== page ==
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updated: 7/8/2011 7:42 AM

Martin family sells the Libertyville Saddle Shop

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  • Jenna Adrian of Wheaton waits in a long line Thursday to check out at the Saddle Shop in Libertyville. The Martin family is selling the business it founded 50 years ago.

       Jenna Adrian of Wheaton waits in a long line Thursday to check out at the Saddle Shop in Libertyville. The Martin family is selling the business it founded 50 years ago.
    Steve Lundy | Staff Photographer

  • Hundreds wait in line to pay Thursday during a liquidation sale at the Saddle Shop in Libertyville.

       Hundreds wait in line to pay Thursday during a liquidation sale at the Saddle Shop in Libertyville.
    Steve Lundy | Staff Photographer

 
 

A liquidation sale at the Libertyville Saddle Shop, a mainstay in equestrian circles for 50 years, began Thursday and the place was bursting with invited customers.

Before the doors opened, the line stretched the length of the familiar building on Peterson Road. Within an hour or so, staffers scurried for fans to dissipate the heat generated by the wall-to-wall crowd.

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Some came for bargains, while others found a bit of nostalgia.

"I love the smell," Dawn McNulty said, taking in the scent of new leather. "It was fun to come here when I was a kid." She first visited with her dad, Bill Mark, 40 years ago.

"It was about the only Western store and saddle shop in this area. The owner had about everything you wanted," said Mark, a retired blacksmith, who ran a horseshoeing business in Antioch.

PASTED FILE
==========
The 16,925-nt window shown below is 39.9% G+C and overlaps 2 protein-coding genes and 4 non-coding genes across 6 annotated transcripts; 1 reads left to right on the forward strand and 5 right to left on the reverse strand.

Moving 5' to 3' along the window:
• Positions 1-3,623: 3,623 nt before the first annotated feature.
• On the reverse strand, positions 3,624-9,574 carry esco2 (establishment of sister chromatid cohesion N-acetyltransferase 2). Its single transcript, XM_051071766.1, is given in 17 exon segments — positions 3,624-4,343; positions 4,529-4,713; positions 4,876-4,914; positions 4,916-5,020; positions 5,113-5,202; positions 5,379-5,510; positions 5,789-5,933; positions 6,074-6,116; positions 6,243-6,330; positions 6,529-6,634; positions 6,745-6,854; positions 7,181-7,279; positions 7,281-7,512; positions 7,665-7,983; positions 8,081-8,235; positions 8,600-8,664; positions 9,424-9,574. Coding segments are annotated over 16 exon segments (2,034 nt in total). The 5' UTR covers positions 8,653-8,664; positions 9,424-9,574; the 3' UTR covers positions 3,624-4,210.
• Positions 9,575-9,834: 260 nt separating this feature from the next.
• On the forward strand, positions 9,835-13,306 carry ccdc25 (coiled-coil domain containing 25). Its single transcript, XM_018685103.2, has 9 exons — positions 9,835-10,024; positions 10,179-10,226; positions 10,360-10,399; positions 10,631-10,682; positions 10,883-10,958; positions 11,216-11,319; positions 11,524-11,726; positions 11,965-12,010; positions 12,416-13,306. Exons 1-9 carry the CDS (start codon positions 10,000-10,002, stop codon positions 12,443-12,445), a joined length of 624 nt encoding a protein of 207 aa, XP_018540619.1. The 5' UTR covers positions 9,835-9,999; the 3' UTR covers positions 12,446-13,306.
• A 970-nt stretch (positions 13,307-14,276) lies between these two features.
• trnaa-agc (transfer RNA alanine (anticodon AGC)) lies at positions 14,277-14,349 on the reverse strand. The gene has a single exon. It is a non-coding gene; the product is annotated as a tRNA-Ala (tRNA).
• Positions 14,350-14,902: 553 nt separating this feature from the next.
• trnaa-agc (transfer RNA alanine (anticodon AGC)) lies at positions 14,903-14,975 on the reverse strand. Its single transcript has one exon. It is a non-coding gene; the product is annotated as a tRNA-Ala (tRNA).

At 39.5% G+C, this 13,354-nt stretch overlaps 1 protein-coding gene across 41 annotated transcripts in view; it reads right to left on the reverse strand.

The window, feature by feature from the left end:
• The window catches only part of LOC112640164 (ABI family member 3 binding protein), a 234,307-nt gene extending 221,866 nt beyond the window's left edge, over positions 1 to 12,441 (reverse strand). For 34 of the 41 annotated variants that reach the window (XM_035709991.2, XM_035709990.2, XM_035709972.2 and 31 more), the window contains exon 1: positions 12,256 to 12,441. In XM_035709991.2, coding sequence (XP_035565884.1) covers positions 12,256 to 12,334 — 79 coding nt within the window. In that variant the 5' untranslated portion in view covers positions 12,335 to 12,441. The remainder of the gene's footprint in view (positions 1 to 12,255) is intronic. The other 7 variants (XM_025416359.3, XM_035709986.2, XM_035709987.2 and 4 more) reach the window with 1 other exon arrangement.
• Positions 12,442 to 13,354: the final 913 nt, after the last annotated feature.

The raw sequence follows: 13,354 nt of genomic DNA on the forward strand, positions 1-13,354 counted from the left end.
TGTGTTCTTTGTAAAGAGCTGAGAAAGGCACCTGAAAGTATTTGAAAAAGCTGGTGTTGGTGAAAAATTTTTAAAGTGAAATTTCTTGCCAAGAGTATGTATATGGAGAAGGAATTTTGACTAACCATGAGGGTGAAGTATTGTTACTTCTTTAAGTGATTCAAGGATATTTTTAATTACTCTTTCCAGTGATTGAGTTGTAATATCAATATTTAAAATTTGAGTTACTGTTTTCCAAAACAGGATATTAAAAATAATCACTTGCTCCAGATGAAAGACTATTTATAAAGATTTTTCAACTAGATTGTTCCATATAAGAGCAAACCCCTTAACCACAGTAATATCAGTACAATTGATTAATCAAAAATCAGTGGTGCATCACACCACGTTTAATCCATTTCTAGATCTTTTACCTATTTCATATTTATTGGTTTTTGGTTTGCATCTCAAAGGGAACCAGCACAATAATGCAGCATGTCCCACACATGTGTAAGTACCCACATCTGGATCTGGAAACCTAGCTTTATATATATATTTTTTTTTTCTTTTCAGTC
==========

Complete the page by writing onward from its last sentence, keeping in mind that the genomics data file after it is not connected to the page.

The sale, which is expected to last three months, signals the end of the Martin family's involvement. The interior will be renovated and a new owner will lease the space for an equestrian oriented store.

"We just decided to retire from the retail business. We've been here since 1960," said Steve Martin, who has tended to day-to-day operations since his father, Jack, retired about two years ago.

"After 50 years, we've got a lot of inventory and zero debt. That's why we're attractive to a lot of companies."

His grandfather, Homer, was a native of West Virginia, who ran an auto parts and junk yard next door.

"My aunt liked to ride horses and show horses. There was nowhere around her to get good tack (horse equipment)," so his grandfather founded the business, Martin said.

Jack Martin, a well known businessman, property owner and political activist joined the family venture after returning from a stint in the U.S. Army in the mid-1960s.

With its vast open spaces, Lake County had among the highest per capita population of horses in the country, Steve Martin said. The Saddle Shop grew from 2,000 square feet to 31,000 square feet with five additions. The holdings also include a 60,000-square-foot distribution center the family opened in 1990. He estimated the mailing list at nearly 450,000.

"We're nationwide and this is 50 years. For a lot of years, we were the dominant player in the market," Martin said.

He recalled the time a few years ago that the chief financial officer, an investment banker and a market strategist from a major pet store chain paid a visit.

"They came in out of the blue and said, `We'd like to buy you,'" according to Martin. "We turned them down."

Known for its size and variety, the Saddle Shop has focused on the everyday rider. But the horse population has been dropping, Mark said.

"The parking lot has been empty a lot when you go by the last few years," McNulty added.

Agreements have been signed and a lease is being finalized.

Martin said he will concentrate on managing the family's 200,000 square feet of rental properties in the immediate area.

"We're burned out on the retail business," he said.

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